My mom died 34 years ago today. She was 48. I was 13. This year, I’m 47. It’s my last year to be younger than she was when she died. Those words keep repeating in my head: My last year. My last year.
At my mom’s funeral, everyone commented on how young she had been. I knew that in theory, but I didn’t really understand. Forty-eight is young, but not when you’re 13.
Forty-eight was the end of her life. At 13, I believed that it would be the end of mine as well. I looked like her. She carried me in her body. I carry her genes in mine. It made sense that I would die at the same age as her.
Surviving Teenage Logic
It became an irrational truth in my barely-teenaged mind. And then, as traumas began to pile up, I stopped thinking I would make it to 48. By the time I was 16, I didn’t think I’d live to be 20. Not that I told anyone that. I carried that belief inside and survived each day, giving up on a future, and waiting for it all to end.
Then circumstances changed. My driver’s license came with an unexpected sense of agency. I was tired of surviving and hiding my pain. I looked for ways to escape the people who were hurting me. I began to stand up for myself.
It wasn’t a straight path. It was years of major missteps and self-destruction. All hidden behind a shiny smile and a desire to make others happy. Those years were full of whispers that nothing I did would matter. That I wouldn’t have a long life. That I didn’t deserve a long life. Not after I’d failed my mom. Because my teenage brain was sure I could have saved her life if I’d only done a million little things differently. Not argued with her as much. Cleaned my room more. Called the ambulance when she told me not to.
Making it to 40
By my early 20s, I had two kids of my own and needed to stay alive until they became adults. That was my only real goal. Stay alive for my kids. But as I did, I continued to heal. I’d moved away from the town where I’d been broken and was learning to stand on my own. Until I was 25, there were still some major upsets, but I was making progress. I was realizing that I wouldn’t make it to my 40s carrying around so much pain.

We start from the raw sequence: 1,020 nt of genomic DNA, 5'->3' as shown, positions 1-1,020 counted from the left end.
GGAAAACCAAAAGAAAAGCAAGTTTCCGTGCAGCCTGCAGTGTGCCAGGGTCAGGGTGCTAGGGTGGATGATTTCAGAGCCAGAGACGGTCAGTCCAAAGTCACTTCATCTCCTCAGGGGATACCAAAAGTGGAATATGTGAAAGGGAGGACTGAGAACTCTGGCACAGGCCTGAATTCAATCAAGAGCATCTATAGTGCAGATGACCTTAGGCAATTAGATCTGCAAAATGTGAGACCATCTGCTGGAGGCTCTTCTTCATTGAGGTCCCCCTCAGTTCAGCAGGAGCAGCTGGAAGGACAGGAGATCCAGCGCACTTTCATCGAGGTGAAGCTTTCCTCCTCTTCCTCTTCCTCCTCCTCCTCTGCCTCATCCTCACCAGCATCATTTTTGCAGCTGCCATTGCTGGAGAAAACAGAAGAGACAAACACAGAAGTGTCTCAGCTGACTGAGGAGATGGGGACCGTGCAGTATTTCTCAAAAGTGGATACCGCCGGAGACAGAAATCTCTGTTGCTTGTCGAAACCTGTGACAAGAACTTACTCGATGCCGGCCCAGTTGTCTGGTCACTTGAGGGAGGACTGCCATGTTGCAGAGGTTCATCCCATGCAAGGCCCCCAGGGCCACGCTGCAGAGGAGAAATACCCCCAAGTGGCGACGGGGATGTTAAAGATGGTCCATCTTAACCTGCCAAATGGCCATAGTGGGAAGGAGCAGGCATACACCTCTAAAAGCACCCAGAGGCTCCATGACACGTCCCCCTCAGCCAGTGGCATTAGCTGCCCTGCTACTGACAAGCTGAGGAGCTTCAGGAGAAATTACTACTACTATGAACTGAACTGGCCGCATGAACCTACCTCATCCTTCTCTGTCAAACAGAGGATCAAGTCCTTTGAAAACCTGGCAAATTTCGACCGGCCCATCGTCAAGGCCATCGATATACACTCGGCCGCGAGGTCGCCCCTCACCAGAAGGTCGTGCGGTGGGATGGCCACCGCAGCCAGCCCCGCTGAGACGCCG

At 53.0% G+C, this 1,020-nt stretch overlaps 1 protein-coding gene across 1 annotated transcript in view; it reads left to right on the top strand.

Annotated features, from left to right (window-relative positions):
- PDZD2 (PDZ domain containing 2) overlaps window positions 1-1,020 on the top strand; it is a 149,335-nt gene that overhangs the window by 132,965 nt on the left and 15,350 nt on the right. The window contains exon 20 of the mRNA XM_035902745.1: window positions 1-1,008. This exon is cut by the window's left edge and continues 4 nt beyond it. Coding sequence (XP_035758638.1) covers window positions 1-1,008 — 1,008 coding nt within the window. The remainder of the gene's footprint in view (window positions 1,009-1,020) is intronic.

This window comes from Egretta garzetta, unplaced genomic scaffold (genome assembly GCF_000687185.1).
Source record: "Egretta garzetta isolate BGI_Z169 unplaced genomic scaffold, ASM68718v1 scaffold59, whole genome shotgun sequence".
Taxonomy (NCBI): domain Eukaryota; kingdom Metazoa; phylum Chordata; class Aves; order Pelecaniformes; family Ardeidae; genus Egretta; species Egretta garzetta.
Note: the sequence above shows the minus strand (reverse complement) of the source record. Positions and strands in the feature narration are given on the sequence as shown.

I read books on trauma and psychology. I started therapy. I began to understand my barely controlled PTSD and dig into the underlying trauma that had been compounding for over a decade. And my healing finally began.
By the time I was 30, I was living, not just surviving. By the time I was 40, I had started making plans for a life that would continue past the age of 48.
Crossing the Threshold
Now here I am at 47. It’s my last year of being younger than my mom. Last month, her birthday hit me with a pain I didn’t see coming. She would have been 82. That realization shook me. She never made it past 48, and there’s a good chance that I will. Next year, when her birthday comes around, I’ll be 4 months past my 48th birthday. She only made it 5-and-a-half weeks past hers.
Each year after this one, I will be older than my mom ever lived. Maybe that shouldn’t be such a big deal. It’s sad, but it happens. Most days, I can accept that it is what it is and not be wrapped up in the anger and sadness and myriad emotions that come with grief. But on these anniversaries, the numbers matter. The math gives the pain added context and shape.
I Will Survive
This morning I woke up from chaotic dreams with Golria Gaynor’s I Will Survive playing through my mind. I don’t know how long I will survive. None of us do really. There’s still a chance I won’t live past 48. Or I could live to be 100.
I understand that grief often comes with a side of survivor’s guilt. That’s something I still need to work on, and it will likely keep coming up intensely for the next year or so. In between, I’ll remember my mom with love, embrace my family and friends, and continue to enjoy the life I have.